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What is the difference between markov chain models and hidden markov model? I've read in Wikipedia, but couldn't understand the differences.

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3 Answers 3

up vote 3 down vote accepted

A hidden Markov models is a double embedded stochastic process with two levels.

The upper level is a Markov process and the states are unobservable.

In fact, observation is a probabilistic function of the upper level Markov states.

Different Markov states will have different observation probabilistic functions.

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The entirity of this answer should be in quotation marks, referencing Rabiner's tutorial. –  Zhubarb Sep 12 '13 at 8:21

Markov Model is a State Machine with the state changes being probabilities, Hidden Markov Model you don't know the probabilities but you know the outcomes. like when you flip a coin you can get the probabilities, but if you couldn't see the flips and someone moves one of five fingers with each coin flip, you could take the finger movements and use a Hidden Markov Model to get the best Guess of coin flips.

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To explain by example, I'll use an example from natural language processing. Imagine you want to know the probability of this sentence:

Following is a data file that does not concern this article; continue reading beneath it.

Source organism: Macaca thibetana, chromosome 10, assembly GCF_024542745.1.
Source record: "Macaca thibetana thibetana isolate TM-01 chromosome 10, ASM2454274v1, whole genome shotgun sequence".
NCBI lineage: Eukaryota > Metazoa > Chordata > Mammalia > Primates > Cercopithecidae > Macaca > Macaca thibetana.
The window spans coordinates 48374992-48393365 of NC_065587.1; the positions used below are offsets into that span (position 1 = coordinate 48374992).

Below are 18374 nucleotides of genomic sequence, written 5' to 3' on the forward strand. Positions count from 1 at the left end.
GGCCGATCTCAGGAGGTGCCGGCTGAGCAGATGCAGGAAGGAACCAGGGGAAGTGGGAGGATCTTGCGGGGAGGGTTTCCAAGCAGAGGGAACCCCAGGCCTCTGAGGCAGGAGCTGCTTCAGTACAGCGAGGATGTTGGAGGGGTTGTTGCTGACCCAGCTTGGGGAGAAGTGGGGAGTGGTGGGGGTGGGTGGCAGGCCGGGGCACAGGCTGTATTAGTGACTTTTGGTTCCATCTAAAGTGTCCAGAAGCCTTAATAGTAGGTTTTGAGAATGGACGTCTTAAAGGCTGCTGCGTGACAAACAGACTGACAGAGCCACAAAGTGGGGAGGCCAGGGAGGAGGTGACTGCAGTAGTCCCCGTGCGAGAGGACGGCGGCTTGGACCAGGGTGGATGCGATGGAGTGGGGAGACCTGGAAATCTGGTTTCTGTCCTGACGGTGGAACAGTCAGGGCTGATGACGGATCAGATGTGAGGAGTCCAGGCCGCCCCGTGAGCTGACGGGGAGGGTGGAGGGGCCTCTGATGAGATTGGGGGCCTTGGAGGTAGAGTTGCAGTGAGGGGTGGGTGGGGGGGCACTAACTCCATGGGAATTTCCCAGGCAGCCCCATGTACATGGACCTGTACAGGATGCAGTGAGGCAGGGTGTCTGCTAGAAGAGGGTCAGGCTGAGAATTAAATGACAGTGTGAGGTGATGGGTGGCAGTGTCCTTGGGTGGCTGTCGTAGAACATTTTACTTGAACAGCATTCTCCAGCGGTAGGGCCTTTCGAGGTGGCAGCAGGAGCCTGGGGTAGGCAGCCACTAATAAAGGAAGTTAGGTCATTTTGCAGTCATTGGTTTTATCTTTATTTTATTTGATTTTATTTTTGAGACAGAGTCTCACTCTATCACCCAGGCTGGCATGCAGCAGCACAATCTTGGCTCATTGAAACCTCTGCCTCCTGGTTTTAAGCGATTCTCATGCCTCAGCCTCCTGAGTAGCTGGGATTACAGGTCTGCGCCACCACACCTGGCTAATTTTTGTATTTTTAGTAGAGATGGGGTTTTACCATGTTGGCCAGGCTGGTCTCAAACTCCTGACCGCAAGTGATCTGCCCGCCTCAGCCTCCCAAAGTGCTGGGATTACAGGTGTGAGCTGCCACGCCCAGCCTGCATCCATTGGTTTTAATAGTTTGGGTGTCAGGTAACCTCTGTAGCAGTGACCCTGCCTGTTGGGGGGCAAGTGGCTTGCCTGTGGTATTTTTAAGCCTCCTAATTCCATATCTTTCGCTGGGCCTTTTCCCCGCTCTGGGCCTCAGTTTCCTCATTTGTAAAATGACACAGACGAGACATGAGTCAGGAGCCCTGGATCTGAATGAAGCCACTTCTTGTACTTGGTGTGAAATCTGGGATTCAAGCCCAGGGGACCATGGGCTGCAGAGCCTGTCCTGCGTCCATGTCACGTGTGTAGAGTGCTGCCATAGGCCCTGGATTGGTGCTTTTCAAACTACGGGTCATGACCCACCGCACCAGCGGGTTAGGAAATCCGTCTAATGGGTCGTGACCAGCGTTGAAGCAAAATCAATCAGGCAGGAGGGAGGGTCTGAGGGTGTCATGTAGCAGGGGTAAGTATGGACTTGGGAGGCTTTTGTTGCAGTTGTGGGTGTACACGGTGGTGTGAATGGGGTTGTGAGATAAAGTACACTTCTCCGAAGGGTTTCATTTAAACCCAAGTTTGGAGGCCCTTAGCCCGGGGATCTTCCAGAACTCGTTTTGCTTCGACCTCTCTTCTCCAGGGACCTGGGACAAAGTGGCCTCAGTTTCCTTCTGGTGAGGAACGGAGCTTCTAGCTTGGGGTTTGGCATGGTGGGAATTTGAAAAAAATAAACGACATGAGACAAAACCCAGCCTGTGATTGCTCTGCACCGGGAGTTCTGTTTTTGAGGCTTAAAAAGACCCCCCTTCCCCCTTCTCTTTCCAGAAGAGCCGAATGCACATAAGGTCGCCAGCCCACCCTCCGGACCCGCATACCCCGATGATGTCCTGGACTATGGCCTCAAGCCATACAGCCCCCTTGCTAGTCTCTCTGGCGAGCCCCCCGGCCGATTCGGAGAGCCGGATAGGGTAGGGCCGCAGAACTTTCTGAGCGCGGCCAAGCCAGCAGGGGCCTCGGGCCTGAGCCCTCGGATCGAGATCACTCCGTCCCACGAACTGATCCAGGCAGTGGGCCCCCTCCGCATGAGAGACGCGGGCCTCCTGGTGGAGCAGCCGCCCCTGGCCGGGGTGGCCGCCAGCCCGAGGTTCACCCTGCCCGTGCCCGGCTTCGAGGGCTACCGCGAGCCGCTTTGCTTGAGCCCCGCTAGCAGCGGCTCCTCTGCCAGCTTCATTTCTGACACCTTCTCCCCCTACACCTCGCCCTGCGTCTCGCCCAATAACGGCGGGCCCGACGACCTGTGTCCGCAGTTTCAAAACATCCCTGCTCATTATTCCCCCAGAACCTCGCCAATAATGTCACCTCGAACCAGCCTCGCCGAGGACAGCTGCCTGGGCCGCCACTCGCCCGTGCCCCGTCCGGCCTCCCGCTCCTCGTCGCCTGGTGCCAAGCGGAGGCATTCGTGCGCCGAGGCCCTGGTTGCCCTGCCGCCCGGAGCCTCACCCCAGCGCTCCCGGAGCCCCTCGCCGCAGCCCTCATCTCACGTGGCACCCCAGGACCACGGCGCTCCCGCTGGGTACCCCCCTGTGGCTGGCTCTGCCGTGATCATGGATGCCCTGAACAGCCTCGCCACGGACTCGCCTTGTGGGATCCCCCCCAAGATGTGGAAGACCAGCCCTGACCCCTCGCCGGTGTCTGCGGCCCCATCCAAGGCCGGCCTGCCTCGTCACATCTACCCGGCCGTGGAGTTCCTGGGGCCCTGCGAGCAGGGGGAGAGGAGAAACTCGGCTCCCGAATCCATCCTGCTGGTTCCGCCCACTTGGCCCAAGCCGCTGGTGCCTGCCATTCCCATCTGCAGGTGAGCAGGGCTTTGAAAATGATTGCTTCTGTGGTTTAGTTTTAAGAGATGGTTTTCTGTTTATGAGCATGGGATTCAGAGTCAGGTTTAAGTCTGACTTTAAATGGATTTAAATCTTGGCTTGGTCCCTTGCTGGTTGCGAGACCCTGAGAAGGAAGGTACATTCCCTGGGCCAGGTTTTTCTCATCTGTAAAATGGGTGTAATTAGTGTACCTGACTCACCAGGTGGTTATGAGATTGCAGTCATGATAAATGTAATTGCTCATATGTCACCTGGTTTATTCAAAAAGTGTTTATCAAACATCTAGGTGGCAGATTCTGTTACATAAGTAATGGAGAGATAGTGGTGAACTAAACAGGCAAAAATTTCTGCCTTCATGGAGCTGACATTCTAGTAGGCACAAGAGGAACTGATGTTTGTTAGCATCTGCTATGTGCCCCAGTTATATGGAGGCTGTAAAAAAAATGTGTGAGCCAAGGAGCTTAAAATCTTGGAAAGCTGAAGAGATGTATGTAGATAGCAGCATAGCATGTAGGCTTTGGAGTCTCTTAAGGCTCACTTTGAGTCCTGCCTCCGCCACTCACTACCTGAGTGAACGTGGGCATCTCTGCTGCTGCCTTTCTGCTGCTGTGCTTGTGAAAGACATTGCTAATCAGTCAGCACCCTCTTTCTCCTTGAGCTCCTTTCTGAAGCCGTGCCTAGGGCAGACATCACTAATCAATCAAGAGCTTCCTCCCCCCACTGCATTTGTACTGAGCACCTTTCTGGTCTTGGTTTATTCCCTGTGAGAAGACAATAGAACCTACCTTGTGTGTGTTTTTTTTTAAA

I enjoy coffee

In a Markov model, you could estimate its probability by calculating:

P(WORD = I) x P(WORD = enjoy | PREVIOUS_WORD = I) x P(word = coffee| PREVIOUS_WORD = enjoy)

Now, imagine we wanted to know the parts-of-speech tags of this sentence, that is, if a word is a past tense verb, a noun, etc.

We did not observe any parts-of-speech tags in that sentence, but we assume they are there. Thus, we calculate what's the probability of the parts-of-speech tag sequence. In our case, the actual sequence is:


But wait! This is a sequence that we can apply a Markov model to. But we call it hidden, since the parts-of-speech sequence is never directly observed. Of course in practice, we will calculate many such sequences and we'd like to find the hidden sequence that best explains our observation (e.g. we are more likely to see words such as 'the', 'this', generated from the determiner (DET) tag)

The best explanation I have ever encountered is in a paper from 1989 by Lawrence R. Rabiner: http://www.cs.ubc.ca/~murphyk/Bayes/rabiner.pdf

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